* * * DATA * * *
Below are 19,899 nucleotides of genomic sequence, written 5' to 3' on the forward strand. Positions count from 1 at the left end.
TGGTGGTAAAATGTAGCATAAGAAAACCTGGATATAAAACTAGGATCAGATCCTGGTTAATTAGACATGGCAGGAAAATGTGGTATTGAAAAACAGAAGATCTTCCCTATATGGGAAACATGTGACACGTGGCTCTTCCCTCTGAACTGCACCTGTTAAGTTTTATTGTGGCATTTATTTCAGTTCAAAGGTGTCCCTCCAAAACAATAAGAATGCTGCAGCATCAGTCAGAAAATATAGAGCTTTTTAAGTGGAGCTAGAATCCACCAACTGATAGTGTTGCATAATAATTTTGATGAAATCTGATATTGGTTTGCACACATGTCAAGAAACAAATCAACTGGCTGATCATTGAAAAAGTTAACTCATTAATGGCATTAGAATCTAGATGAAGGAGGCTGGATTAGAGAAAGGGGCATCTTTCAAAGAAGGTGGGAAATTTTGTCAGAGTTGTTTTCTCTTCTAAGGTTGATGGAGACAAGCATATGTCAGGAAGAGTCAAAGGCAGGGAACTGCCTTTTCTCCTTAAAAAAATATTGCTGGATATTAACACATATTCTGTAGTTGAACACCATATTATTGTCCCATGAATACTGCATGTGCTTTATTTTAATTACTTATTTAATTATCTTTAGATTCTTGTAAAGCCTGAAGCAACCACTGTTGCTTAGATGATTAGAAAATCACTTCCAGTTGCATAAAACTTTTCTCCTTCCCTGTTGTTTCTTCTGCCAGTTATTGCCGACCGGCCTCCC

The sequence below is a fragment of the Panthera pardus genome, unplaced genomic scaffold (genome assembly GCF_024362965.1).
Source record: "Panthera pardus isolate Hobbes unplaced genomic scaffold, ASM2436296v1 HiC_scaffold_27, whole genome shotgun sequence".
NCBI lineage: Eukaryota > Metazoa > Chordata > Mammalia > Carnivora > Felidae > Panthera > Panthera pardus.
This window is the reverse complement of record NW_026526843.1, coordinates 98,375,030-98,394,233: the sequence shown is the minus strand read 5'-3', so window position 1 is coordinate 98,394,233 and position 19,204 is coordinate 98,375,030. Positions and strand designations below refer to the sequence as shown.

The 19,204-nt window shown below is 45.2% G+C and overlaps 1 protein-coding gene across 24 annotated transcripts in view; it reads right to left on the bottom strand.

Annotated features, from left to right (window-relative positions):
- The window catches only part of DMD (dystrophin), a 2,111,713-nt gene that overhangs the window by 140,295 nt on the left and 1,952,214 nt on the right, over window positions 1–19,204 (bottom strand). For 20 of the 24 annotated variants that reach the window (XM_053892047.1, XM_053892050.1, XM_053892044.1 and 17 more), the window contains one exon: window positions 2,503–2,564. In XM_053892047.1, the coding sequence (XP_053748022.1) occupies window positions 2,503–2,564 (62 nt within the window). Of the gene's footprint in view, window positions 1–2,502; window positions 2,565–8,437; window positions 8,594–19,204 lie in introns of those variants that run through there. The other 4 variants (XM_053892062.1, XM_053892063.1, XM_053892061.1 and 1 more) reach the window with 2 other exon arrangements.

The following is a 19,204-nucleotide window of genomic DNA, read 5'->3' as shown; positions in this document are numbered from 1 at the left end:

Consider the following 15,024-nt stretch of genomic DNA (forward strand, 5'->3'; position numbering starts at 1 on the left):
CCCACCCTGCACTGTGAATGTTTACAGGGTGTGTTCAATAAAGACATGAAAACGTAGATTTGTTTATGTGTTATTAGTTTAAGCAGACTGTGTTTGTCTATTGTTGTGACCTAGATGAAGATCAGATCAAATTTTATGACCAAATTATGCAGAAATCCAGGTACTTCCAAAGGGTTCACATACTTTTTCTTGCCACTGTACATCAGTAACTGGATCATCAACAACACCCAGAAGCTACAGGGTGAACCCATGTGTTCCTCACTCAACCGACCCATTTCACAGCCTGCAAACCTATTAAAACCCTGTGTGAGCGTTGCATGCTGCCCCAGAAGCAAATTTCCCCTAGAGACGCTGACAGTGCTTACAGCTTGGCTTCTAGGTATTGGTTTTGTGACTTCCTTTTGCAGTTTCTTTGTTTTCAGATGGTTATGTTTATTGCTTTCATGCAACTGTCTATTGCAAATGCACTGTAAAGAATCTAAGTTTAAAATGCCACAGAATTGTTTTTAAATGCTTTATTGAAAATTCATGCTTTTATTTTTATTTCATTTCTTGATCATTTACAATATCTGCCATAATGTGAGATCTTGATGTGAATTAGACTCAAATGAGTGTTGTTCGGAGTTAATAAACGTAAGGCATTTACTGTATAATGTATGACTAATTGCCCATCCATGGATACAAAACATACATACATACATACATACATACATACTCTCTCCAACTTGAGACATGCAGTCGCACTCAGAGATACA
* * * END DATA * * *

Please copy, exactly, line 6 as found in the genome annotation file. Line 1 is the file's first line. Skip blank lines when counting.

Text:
This window is the reverse complement of record NW_026526843.1, coordinates 98,375,030-98,394,233: the sequence shown is the minus strand read 5'-3', so window position 1 is coordinate 98,394,233 and position 19,204 is coordinate 98,375,030. Positions and strand designations below refer to the sequence as shown.